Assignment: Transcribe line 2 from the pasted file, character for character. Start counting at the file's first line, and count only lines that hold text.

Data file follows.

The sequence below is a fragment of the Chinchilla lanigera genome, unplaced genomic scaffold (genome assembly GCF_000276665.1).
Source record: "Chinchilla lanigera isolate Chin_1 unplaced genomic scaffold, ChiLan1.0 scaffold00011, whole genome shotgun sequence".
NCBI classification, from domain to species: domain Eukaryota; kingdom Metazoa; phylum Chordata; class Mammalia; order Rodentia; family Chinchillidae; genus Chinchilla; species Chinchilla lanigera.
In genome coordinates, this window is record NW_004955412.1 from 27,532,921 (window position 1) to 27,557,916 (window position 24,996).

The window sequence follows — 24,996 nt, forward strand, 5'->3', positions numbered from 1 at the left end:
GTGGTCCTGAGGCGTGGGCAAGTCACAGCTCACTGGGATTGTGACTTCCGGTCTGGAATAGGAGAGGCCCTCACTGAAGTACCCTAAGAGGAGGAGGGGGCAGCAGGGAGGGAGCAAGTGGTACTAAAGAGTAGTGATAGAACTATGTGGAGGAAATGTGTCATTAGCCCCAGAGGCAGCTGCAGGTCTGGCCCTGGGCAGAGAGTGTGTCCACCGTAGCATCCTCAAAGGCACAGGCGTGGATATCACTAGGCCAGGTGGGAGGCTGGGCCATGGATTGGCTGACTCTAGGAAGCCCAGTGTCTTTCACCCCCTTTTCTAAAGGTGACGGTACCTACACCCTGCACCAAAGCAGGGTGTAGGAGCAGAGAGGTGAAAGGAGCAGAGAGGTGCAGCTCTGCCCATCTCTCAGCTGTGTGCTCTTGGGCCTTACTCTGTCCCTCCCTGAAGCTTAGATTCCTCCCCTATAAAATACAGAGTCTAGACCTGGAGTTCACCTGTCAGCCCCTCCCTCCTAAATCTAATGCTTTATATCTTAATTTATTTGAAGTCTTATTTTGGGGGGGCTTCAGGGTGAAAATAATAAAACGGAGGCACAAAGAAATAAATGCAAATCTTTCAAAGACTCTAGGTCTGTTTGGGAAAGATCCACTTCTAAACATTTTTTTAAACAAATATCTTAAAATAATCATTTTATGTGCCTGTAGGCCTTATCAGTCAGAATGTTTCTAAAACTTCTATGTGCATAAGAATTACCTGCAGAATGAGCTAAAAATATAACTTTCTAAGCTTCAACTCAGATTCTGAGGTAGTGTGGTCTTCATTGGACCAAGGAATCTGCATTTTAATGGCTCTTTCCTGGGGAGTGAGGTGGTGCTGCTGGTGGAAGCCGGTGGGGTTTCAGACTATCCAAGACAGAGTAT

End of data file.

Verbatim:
Source record: "Chinchilla lanigera isolate Chin_1 unplaced genomic scaffold, ChiLan1.0 scaffold00011, whole genome shotgun sequence".